Most websites have teams of people devoted to handling such intense traffic, and even then they break under the strain. McNeill was alone at a strange hotel at 3 a.m.
The Dress was already going viral on Twitter and Tumblr when BuzzFeed, a company valued at $1.5 billion, found McNeill’s post and pushed it over the edge. Earlier that day, the story was overshadowed by live local news footage of two escaped llamas running around the streets of Sun City, Arizona. Late in the day, Cates Holderness, a “community growth manager” for the company, was alerted to The Dress through a tip on the site’s Tumblr. She took five minutes to embed McNeill’s post into her own article, framing it with four sentences and a poll under the headline, “What Colors Are This Dress?”
Almost immediately, traffic went gangbusters. By the end of the night, it had about 10 million views. It became the most popular post in BuzzFeed’s history, garnering roughly 38 million views to date, with 670,000 simultaneous views at its peak. The site threw money and people at the story, including an extra tech team and two editorial teams, as if a president had been shot. They sent out a press release, taking credit for the phenomenon. The next day, victorious, they celebrated in their office with champagne.
It’s hard to determine exactly how much money The Dress made, cumulatively, for BuzzFeed and the other news sites and social media services and brands and stores that sold the dress. McNeill, however, got nothing.
“We certainly sold a few albums on Bandcamp,” she said. “But in the scheme of things, given how many people were looking at my blog, we didn’t really make that much money.”
There were offers to play shows, but they didn’t amount to much. By the end, she had more than 30,000 new Tumblr follows, but that’s about it. “Everyone now thinks I’m totally rich and will live off this ’til the end of my days, but no, not really,” she said.
As the copyright holder of the image, Bleasdale hired solicitors to track down payments for it. So far the money they’ve scrounged up is less than what she’s paid them. The Ellen Degeneres Show invited everyone involved out to L.A. to appear on her show. During the taping, Grace and her fiancé, Keir, were gifted a trip to the Spice Island Beach Resort in Grenada, and their “friends at Shutterfly” presented them with a briefcase filled with $10,000. Bleasdale insisted they keep the prize money for themselves rather than share it with her. The Dress ended up becoming a source of tension for Bleasdale and her daughter, and caused them to have a brief falling out.
Recently, the original Tumblr post disappeared because of a copyright claim. BuzzFeed’s biggest post ever was instantly broken. In it, the embed became an empty grey box reading, “This post is gone now.”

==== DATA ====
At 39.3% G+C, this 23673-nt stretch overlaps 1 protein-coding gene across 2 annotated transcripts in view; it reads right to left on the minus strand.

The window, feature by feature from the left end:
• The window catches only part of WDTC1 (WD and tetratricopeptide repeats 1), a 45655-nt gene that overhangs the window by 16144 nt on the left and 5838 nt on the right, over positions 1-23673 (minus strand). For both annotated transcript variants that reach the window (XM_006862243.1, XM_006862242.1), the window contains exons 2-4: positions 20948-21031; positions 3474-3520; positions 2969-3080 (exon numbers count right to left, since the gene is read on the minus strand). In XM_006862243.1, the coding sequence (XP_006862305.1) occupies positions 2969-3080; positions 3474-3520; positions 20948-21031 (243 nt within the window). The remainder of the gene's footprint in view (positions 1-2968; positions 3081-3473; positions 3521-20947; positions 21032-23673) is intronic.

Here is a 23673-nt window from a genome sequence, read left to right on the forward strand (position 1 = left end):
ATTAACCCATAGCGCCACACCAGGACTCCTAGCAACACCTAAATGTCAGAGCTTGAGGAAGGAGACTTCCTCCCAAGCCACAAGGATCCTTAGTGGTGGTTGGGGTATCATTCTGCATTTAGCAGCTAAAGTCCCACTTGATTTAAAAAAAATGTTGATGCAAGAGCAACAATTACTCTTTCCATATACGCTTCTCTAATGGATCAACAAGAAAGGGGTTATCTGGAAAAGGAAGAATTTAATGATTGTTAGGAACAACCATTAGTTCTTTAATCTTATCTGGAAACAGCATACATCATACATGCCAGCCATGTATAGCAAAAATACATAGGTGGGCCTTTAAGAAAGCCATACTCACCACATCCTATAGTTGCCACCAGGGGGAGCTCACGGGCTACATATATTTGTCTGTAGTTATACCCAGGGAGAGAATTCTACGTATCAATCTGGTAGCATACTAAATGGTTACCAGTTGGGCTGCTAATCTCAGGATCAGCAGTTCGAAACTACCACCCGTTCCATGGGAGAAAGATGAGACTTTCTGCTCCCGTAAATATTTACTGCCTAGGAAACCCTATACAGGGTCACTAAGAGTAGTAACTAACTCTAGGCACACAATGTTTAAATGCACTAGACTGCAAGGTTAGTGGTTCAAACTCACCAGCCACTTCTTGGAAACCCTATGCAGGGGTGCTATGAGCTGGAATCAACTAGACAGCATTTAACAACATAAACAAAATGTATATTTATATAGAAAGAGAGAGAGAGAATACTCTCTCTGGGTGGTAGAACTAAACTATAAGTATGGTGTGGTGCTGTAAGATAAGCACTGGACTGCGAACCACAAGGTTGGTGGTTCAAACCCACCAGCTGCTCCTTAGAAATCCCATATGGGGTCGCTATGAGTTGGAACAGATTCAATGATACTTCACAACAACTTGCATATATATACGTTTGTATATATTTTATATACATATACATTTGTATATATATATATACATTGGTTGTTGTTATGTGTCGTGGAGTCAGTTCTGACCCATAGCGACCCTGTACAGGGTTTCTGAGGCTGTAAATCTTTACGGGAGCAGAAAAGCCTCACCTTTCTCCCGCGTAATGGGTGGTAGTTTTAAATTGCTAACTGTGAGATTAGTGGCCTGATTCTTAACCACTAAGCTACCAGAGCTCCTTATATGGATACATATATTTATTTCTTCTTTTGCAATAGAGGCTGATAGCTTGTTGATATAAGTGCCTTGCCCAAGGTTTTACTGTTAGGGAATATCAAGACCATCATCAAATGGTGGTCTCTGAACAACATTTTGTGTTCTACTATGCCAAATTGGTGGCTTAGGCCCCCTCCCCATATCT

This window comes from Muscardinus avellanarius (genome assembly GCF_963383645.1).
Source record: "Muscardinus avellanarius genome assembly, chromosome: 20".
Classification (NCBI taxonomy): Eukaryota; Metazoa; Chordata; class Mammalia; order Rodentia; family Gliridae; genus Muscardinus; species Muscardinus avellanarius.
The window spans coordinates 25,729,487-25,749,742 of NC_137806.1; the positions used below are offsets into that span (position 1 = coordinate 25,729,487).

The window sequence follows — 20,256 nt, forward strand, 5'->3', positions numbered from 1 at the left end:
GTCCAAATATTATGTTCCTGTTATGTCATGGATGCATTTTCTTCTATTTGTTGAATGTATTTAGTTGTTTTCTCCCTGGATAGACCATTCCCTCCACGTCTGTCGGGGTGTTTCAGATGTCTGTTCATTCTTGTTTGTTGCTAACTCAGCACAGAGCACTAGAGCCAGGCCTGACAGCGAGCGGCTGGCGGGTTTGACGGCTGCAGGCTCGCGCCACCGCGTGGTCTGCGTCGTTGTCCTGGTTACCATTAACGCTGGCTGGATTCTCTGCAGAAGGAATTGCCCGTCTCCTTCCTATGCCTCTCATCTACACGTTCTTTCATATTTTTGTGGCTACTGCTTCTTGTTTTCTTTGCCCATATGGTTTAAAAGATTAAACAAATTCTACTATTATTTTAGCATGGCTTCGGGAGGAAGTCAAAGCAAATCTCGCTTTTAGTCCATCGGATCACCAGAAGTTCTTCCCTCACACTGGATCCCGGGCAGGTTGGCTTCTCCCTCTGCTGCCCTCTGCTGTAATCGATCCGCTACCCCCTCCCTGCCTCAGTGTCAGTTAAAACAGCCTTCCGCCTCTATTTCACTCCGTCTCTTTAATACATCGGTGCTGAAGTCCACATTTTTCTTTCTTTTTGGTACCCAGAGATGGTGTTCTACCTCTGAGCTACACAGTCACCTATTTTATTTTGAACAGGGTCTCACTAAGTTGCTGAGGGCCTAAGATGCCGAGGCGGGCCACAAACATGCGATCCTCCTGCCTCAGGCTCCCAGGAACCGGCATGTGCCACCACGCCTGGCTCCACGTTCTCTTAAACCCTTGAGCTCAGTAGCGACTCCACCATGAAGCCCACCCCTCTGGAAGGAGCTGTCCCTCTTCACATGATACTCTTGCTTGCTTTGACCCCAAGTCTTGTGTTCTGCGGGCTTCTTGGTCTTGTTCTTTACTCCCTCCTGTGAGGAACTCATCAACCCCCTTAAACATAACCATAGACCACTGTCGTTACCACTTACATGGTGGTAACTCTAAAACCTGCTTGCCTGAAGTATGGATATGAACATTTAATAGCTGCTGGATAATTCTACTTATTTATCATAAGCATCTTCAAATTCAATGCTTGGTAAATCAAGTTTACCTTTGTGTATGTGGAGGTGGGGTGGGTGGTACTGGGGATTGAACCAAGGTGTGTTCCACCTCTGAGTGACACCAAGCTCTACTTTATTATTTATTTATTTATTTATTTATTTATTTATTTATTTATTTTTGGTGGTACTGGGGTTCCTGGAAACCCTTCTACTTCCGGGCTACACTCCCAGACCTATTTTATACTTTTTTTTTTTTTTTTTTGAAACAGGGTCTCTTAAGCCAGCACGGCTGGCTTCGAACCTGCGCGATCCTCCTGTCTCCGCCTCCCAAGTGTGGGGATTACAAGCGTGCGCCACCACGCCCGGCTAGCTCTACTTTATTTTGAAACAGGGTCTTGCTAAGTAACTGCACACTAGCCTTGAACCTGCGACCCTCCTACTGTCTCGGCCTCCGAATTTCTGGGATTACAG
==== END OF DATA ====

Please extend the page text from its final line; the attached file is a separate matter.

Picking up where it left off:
The embed was quickly replaced with an image of the dress, though it remains broken in at least one other piece about it. According to Bleasdale’s partner Paul Jinks, BuzzFeed finally obtained a license for the photo, nearly a year after the post was first published. They did not pay well. “I'm not allowed to reveal the amount,” he said, “but I wouldn't use the word substantial.” BuzzFeed confirmed in an email that they had licensed the image from Bleasdale, but would not confirm how much she was compensated, and would not comment further on the matter. None of the changes were noted in the updated post. The image remains credited to Swiked.
It wasn’t a complete wash, though. Both Bleasdale and McNeill received a pair of novelty Dress-themed underwear.
It’s somewhat disconcerting that the most popular post for one of the wealthiest new media companies was merely an embedded post from another company’s platform consisting of an image taken from a post on another company’s platform that was uploaded without the apparent permission or knowledge of the person who took it. That nobody involved was compensated for their labor, and the post was swiftly destroyed by the archaic copyright enforcement of a competing corporation, doesn’t bode well for the future of companies that exploit such content.
This dynamic also lends itself to bleak alternate-universe fantasies, wherein the intimate, disarming videos I find while surfing the Lonely Web are suddenly amplified to iconic viral status.
Though the massive corporate centralization of the web is alarming, it appears to be built on a mercurial foundation. Many of the companies that comprise the contemporary web could very easily crumble, to be replaced by something … better? … more sinister? Considering the layers of exploitation at play here, it’s hard to see how it could possibly get any worse. What an exciting time to be alive! (Except for those who have invested a lot of Monopoly money into the tech bubble.)
Until the inevitable content apocalypse, we can at least temporarily break free of the brain-atrophying automation of our feeds, pop in a few search terms, and escape to the Lonely Web.
Joe Veix is a writer and artist based in Oakland, CA.